B.Tech (Electrical Engineering)
Hawkmoths generally vibrate their wings for few minutes, to warm the muscles before a flight. But, when the bristles on the head of a hawkmoth are stimulated, the moths immediately take off and fly for a short duration and land. I record the electrical activity of these sensory bristles to any mechanical stimulus (touch/airflow) to understand, what aspect of the stimulus do these bristles neurons translate into spikes. This study helps understand part of the bigger question "How do moths coordinate various parts of their body for flight?"
chinmayeelm at ncbs dot res dot in
Brain, the most complex organ of our body that controls our movements, emotions, sleep, dreams, imaginations and our perception of the world, fascinated me a lot ever since my school days. Electrical Engineering was an inevitable but helpful detour from my goal to pursue neuroscience. After engineering, a year's computational work in Dr.Rishikesh Narayanan's lab on the short term synaptic plasticity in neurons taught me about functioning of neurons from channel level to network level. With a deepened interest in neuroscience, I joined NCBS. What caught my interest more than anythings else, were insects and neural basis of their behavior. How do tiny insects perform better than us in many aspects?! How do they perceive their world in their tiny brains? The nervous system of insects intrigued me, as they perform a plethora of actions and behaviours with a very limited set of neurons (~1 lakh in moths) compared to us (8.6×1010 ). This lab was a perfect for me with fun loving people who are enthusiastic about science and discussion about every topic from food, language, music to science, history, philosophy and what not!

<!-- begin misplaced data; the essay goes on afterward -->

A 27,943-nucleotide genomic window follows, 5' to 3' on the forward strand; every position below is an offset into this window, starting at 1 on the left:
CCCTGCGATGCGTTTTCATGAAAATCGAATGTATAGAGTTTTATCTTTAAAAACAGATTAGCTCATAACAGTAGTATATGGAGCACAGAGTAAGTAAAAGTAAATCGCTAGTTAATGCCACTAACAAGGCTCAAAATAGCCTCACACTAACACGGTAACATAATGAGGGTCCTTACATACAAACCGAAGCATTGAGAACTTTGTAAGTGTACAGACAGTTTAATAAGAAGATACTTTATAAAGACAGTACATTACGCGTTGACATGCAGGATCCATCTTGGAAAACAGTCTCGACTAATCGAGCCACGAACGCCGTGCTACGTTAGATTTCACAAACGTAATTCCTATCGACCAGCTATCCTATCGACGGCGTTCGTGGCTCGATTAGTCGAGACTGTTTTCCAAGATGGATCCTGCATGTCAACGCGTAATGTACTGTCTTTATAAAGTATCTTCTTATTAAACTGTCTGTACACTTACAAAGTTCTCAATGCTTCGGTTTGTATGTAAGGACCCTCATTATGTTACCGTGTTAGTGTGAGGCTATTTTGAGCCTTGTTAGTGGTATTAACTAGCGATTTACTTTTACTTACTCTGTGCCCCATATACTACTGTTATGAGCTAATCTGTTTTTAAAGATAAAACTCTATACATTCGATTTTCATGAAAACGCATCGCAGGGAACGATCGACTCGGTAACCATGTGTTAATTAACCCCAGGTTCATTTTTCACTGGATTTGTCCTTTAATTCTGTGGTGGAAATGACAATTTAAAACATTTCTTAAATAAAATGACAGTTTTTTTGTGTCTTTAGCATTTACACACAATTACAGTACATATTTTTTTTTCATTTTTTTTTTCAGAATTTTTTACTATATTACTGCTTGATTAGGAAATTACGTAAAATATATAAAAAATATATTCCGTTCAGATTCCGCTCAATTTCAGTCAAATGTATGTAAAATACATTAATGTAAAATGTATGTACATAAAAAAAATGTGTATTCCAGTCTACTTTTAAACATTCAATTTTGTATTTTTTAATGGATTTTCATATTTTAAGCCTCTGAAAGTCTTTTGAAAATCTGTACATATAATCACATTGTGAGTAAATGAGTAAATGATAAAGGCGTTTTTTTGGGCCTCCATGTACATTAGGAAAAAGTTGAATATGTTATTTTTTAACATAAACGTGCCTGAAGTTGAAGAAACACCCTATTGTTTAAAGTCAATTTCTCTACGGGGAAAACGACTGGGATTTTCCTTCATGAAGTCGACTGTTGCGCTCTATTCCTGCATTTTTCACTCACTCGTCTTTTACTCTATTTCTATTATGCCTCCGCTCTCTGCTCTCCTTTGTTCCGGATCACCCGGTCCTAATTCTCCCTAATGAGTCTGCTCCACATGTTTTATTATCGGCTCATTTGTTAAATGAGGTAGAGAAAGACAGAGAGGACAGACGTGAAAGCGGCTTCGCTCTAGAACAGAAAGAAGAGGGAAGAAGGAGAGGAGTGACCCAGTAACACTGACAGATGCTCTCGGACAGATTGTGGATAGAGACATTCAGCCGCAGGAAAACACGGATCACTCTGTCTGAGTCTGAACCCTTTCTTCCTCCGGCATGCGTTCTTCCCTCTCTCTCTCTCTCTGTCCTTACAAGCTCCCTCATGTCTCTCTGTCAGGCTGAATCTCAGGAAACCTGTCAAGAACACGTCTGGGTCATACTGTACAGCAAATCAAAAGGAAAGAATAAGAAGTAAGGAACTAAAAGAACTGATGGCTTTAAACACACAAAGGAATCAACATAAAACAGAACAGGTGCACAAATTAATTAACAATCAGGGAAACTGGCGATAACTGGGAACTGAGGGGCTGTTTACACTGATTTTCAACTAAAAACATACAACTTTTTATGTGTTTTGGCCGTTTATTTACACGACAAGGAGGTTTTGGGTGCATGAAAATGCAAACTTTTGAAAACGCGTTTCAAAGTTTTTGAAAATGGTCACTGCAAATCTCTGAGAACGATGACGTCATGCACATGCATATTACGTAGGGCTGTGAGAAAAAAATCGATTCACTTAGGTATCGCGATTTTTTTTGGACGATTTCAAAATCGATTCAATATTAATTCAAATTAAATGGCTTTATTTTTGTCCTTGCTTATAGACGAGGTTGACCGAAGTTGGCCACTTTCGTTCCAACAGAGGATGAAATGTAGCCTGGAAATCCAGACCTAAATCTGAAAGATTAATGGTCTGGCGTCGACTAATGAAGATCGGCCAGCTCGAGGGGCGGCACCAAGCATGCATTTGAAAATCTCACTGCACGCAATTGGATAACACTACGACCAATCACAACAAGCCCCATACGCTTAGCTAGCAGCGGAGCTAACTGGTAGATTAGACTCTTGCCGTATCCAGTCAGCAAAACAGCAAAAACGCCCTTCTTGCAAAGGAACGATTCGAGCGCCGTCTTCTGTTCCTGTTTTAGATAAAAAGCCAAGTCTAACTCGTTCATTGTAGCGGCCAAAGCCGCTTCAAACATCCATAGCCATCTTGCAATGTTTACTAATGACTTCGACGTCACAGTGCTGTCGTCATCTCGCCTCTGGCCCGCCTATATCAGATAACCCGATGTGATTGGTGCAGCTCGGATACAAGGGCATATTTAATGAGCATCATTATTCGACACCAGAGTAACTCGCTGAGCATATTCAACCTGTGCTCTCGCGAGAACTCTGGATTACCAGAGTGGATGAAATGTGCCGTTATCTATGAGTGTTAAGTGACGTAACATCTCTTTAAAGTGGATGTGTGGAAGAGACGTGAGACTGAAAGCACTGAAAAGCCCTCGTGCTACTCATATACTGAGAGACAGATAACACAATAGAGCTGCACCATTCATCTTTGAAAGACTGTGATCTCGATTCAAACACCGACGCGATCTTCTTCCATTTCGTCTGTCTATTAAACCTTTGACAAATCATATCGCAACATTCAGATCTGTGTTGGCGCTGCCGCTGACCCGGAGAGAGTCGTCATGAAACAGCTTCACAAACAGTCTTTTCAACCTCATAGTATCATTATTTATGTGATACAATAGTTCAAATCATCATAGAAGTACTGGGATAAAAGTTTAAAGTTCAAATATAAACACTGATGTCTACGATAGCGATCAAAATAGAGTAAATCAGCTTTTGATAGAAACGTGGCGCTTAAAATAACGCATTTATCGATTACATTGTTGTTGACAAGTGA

Besides research I am pursuing vocal Indian classical music (specifically Dhrupad). I love setting up telescope and star-gazing, cycling, trekking and of course, reading books.